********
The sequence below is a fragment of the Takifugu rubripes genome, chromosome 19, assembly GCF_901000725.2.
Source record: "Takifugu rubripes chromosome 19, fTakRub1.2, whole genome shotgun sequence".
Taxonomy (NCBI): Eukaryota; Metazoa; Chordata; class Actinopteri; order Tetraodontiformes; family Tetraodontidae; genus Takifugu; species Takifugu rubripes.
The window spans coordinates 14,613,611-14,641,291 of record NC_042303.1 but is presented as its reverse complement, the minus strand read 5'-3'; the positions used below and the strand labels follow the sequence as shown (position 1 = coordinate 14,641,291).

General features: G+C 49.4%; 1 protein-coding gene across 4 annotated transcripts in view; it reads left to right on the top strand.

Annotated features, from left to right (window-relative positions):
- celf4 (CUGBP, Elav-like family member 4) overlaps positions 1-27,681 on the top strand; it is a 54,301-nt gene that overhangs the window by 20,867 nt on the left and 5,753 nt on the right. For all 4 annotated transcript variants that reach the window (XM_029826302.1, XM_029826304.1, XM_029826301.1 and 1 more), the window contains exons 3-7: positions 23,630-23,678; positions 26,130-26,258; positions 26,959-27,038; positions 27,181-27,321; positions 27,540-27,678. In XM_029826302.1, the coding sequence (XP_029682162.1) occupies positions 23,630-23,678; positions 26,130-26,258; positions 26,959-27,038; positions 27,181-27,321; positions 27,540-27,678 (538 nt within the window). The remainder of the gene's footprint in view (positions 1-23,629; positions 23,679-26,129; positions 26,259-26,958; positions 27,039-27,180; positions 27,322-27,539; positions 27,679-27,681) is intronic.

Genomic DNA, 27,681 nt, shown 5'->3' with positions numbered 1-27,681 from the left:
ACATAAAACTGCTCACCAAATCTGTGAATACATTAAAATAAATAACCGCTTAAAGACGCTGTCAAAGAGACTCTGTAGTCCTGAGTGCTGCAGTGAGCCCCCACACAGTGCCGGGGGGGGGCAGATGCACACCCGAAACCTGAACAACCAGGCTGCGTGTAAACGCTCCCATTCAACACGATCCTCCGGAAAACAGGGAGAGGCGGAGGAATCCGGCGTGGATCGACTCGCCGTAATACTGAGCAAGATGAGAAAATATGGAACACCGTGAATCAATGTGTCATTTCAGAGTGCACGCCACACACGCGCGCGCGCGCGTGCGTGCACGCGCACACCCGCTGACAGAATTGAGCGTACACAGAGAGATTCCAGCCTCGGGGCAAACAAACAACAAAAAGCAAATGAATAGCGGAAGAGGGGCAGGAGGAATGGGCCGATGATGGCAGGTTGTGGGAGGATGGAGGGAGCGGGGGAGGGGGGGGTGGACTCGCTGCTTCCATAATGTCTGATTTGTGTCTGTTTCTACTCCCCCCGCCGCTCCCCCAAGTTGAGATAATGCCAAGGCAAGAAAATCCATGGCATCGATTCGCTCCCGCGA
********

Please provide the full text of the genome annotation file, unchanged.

The sequence below is a fragment of the Takifugu rubripes genome, chromosome 19, assembly GCF_901000725.2.
Source record: "Takifugu rubripes chromosome 19, fTakRub1.2, whole genome shotgun sequence".
Taxonomy (NCBI): Eukaryota; Metazoa; Chordata; class Actinopteri; order Tetraodontiformes; family Tetraodontidae; genus Takifugu; species Takifugu rubripes.
The window spans coordinates 14,613,611-14,641,291 of record NC_042303.1 but is presented as its reverse complement, the minus strand read 5'-3'; the positions used below and the strand labels follow the sequence as shown (position 1 = coordinate 14,641,291).

General features: G+C 49.4%; 1 protein-coding gene across 4 annotated transcripts in view; it reads left to right on the top strand.

Annotated features, from left to right (window-relative positions):
- celf4 (CUGBP, Elav-like family member 4) overlaps positions 1-27,681 on the top strand; it is a 54,301-nt gene that overhangs the window by 20,867 nt on the left and 5,753 nt on the right. For all 4 annotated transcript variants that reach the window (XM_029826302.1, XM_029826304.1, XM_029826301.1 and 1 more), the window contains exons 3-7: positions 23,630-23,678; positions 26,130-26,258; positions 26,959-27,038; positions 27,181-27,321; positions 27,540-27,678. In XM_029826302.1, the coding sequence (XP_029682162.1) occupies positions 23,630-23,678; positions 26,130-26,258; positions 26,959-27,038; positions 27,181-27,321; positions 27,540-27,678 (538 nt within the window). The remainder of the gene's footprint in view (positions 1-23,629; positions 23,679-26,129; positions 26,259-26,958; positions 27,039-27,180; positions 27,322-27,539; positions 27,679-27,681) is intronic.

Genomic DNA, 27,681 nt, shown 5'->3' with positions numbered 1-27,681 from the left:
ACATAAAACTGCTCACCAAATCTGTGAATACATTAAAATAAATAACCGCTTAAAGACGCTGTCAAAGAGACTCTGTAGTCCTGAGTGCTGCAGTGAGCCCCCACACAGTGCCGGGGGGGGGCAGATGCACACCCGAAACCTGAACAACCAGGCTGCGTGTAAACGCTCCCATTCAACACGATCCTCCGGAAAACAGGGAGAGGCGGAGGAATCCGGCGTGGATCGACTCGCCGTAATACTGAGCAAGATGAGAAAATATGGAACACCGTGAATCAATGTGTCATTTCAGAGTGCACGCCACACACGCGCGCGCGCGCGTGCGTGCACGCGCACACCCGCTGACAGAATTGAGCGTACACAGAGAGATTCCAGCCTCGGGGCAAACAAACAACAAAAAGCAAATGAATAGCGGAAGAGGGGCAGGAGGAATGGGCCGATGATGGCAGGTTGTGGGAGGATGGAGGGAGCGGGGGAGGGGGGGGTGGACTCGCTGCTTCCATAATGTCTGATTTGTGTCTGTTTCTACTCCCCCCGCCGCTCCCCCAAGTTGAGATAATGCCAAGGCAAGAAAATCCATGGCATCGATTCGCTCCCGCGA